I want to start by saying that the more I see Ron Wilson’s work, the more I really dig it. He might be my second-favorite Thing-drawer. Next to Jack Kirby, of course.
This is another Mark Gruenwald special: A complicated story with lots of esoteric characters and bits of Marvel history. Gruenwald was kind of the early 1980s version of Grant Morrison. It was a simpler time, but like Morrison, Gruenwald loves to pull toys from the deepest bottom of the toybox.
It starts with Mr. Fantastic and the Inhumans having worked together to cure The Amphibians, a group of humans who were transformed into “hydro people” by the Terrigen Mist, the same chemical that gives powers to The Inhumans. (The Amphibians date back to the end of Sub Mariner’s solo book, almost a decade ago.) The only catch is that this “cure” will also reverse the Mist’s effects on actual Inhumans, so they need to guard it well. A villain named Maelstrom decides to steal it.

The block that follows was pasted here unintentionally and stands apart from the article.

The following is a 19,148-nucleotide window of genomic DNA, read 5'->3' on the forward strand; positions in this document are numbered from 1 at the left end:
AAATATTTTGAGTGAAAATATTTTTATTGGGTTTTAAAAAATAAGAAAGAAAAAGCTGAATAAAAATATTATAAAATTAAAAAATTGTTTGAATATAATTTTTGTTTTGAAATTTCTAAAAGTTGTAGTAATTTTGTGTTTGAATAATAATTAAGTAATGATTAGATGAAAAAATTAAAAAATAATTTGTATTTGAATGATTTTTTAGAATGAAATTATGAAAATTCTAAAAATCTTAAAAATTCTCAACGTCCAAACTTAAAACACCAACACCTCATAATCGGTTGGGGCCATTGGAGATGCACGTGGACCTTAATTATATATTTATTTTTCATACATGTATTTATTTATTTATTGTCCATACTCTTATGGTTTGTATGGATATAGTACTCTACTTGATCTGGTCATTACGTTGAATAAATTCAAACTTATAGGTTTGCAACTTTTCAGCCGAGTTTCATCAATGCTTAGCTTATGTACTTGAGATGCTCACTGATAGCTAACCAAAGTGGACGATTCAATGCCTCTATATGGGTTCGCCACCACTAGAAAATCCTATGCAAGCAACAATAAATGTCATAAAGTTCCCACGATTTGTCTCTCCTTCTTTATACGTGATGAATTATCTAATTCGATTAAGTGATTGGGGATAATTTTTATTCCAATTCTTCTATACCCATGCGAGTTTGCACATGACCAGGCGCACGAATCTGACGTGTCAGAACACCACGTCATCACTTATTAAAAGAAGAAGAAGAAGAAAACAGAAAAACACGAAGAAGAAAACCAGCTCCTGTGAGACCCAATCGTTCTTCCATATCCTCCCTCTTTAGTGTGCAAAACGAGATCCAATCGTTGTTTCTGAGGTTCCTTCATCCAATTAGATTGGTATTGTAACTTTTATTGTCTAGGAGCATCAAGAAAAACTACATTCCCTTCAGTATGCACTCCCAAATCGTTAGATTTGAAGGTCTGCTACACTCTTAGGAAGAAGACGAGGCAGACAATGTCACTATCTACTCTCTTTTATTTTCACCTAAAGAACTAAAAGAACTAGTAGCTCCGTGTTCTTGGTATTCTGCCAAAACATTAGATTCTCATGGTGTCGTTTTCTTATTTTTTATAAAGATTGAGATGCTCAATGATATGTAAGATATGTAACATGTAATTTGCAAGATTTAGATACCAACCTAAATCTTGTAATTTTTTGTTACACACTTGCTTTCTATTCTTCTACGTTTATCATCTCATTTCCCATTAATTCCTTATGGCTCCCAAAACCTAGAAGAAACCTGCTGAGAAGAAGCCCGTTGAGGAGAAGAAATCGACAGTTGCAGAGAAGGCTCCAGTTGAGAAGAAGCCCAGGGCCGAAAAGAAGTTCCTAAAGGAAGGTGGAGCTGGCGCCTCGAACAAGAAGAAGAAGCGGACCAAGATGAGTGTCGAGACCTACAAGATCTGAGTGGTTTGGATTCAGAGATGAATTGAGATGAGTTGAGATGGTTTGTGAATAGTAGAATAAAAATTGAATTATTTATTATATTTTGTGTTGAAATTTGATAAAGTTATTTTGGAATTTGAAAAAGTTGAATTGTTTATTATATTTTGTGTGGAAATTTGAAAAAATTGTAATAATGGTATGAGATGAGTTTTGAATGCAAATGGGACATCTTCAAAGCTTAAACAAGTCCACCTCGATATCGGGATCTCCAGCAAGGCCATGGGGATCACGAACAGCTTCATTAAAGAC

Apparently, he’s the son of an Inhuman who was cast out of Attilan, so he’s all angry and full of a need for family vengeance.
Maelstrom’s key henchman is another new character, Deathurge, who is like Silver Surfer except that he’s all black instead of all silver and he rides a flying axe instead of a board.
He’s pretty cool.
Maelstrom is able to capture several of the heroes, and he doesn’t put them in tubes–to his credit. But Karnak is still able to escape because he’s “scrawny.”
Lots of good use of the Inhumans in this book, but Deathurge kills Maelstrom in the end and the Amphibians are cured. Maelstrom’s not really dead, though.
Thing is a very minor character in this—it’s really an Inhumans story.